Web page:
As I have discussed before, the scholarship surrounding the abortion debate does not focus on the humanity of the fetus due to the overwhelming scientific consensus that a fetus is, in fact, a human being (2). Rather, the conversation among philosophers is whether the unborn are persons and deserve the same protection and rights given to persons after birth, or whether certain liberties of a woman are greater than the rights of the unborn. Many pro-choice advocates state fetuses lack consciousness (or any mental states) and that this is a tenable reason for denying their personhood despite their humanity, so the main objective of this article will be to dispute this claim beginning with the first premise.
Premise 1: The continuation of mental states (i.e. memories, intentions, and/or consciousness, etc.) is a necessary criteria for human personhood.
There is no single unified theory of the Standard View to which all its adherents conform. The position is fragmented into multiple factions with each group being either broader or narrower in what qualifies as psychological continuity than the last. Some rely on the perseverance of certain mental contents like memory, consciousness, or reasoning, while others maintain simply the mind itself (whatever that may be) must endure for continuous personhood.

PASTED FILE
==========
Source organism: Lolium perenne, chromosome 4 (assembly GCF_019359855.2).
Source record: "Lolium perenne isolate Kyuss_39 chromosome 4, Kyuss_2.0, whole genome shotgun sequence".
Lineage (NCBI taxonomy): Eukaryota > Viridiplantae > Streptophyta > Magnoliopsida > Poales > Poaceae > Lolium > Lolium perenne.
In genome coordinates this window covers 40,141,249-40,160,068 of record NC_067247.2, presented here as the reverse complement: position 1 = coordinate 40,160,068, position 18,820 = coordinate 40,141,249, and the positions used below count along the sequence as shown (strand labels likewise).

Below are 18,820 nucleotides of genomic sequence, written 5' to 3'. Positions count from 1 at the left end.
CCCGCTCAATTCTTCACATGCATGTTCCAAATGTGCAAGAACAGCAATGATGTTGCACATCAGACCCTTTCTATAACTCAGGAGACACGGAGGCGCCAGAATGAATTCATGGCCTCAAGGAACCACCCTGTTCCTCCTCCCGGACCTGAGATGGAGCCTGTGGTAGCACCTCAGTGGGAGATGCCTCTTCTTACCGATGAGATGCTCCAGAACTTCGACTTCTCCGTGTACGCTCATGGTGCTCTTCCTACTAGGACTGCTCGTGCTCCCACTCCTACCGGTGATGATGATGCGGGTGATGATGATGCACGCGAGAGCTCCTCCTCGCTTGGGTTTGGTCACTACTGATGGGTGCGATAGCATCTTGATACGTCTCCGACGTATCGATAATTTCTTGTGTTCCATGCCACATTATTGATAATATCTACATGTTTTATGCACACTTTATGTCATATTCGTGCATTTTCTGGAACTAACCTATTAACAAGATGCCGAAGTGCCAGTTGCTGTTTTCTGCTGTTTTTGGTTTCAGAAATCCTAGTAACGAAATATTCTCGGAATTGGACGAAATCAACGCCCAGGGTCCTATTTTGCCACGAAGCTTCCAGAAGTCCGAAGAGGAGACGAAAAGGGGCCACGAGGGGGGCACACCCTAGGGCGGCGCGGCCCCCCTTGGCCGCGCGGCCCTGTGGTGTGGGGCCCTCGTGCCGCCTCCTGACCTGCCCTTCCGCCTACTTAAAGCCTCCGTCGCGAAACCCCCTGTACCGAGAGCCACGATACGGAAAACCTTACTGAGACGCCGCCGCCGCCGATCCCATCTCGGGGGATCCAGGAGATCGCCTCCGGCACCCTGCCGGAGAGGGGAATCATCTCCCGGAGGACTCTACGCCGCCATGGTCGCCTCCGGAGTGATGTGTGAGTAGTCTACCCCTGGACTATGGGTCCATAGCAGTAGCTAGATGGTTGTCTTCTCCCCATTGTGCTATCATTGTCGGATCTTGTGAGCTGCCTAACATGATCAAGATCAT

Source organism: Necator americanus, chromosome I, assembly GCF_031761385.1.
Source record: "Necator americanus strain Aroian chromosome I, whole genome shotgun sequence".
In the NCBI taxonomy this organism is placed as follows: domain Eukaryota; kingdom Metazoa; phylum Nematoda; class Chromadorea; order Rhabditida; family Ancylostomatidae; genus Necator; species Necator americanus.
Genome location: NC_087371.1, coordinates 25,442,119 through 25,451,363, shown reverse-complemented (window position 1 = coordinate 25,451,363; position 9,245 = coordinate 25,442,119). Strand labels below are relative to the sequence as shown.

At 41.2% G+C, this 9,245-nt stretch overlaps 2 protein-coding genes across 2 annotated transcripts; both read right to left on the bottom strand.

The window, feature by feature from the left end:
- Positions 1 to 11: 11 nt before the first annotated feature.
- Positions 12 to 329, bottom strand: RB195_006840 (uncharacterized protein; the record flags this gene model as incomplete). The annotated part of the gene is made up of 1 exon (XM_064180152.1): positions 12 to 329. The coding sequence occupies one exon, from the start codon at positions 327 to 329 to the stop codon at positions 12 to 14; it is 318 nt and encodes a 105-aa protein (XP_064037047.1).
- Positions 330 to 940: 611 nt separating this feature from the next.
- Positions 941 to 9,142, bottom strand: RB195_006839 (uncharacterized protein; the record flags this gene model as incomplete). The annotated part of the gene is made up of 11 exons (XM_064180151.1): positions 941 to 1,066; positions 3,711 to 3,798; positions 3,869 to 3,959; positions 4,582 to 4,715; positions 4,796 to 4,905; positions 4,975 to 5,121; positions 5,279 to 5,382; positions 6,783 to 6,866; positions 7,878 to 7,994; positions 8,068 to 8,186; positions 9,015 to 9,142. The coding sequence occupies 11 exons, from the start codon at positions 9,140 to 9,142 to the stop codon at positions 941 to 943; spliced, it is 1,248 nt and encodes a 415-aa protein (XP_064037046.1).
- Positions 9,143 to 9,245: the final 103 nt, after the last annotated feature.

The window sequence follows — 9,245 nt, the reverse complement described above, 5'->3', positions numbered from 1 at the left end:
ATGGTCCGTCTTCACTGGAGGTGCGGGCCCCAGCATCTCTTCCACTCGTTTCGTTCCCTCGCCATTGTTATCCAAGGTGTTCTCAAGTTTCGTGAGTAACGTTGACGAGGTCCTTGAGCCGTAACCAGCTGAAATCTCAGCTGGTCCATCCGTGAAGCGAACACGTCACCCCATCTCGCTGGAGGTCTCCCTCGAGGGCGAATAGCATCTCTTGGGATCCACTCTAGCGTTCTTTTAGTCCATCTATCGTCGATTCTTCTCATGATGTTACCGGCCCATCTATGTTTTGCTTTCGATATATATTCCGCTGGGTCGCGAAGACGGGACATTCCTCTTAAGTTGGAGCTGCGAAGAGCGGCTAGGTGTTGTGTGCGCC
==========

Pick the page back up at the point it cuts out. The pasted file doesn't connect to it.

Mary Anne Warren, a prominent philosophical pro-choice advocate, argues for the division between what she calls genetic humanity and moral humanity, or personhood (3). She identified five criteria which she claims allows one to distinguish between mere genetic humanity and personhood:
“1. consciousness (of objects and events external and/or internal to the being), and in particular the capacity to feel pain;
2. reasoning (the developed capacity to solve new and relatively complex problems);
3. self-motivated activity (activity which is relatively independent of either genetic or direct external control);
4. the capacity to communicate, by whatever means, messages of an indefinite variety of types, that is, not just with an indefinite number of possible contents, but on indefinitely many possible topics;
5. the presence of self-concepts, and self-awareness, either individual or racial, or both” (4).
According to Warren, “All we need to claim, to demonstrate that a fetus is not a person, is that any being which satisfies none of (1)-(5) is certainly not a person. I consider this claim to be so obvious that I think anyone who denied it, and claimed that a being which satisfied none of (1)-(5) was a person all the same, would thereby demonstrate that he had no notion at all of what a person is—perhaps because he had confused the concept of a person with that of genetic humanity. If the opponents of abortion were to deny the appropriateness of these five criteria, I do not know what further arguments would convince them” (5).
For Warren, these criteria are necessary to distinguish moral humanity (personhood) from genetic humanity because these attributes demonstrate a person’s interaction within a moral community. A being needs to have consciousness, reasoning, etc. because this means this being can participate in said community, so it seems Warren herself adopted a version of the Standard View.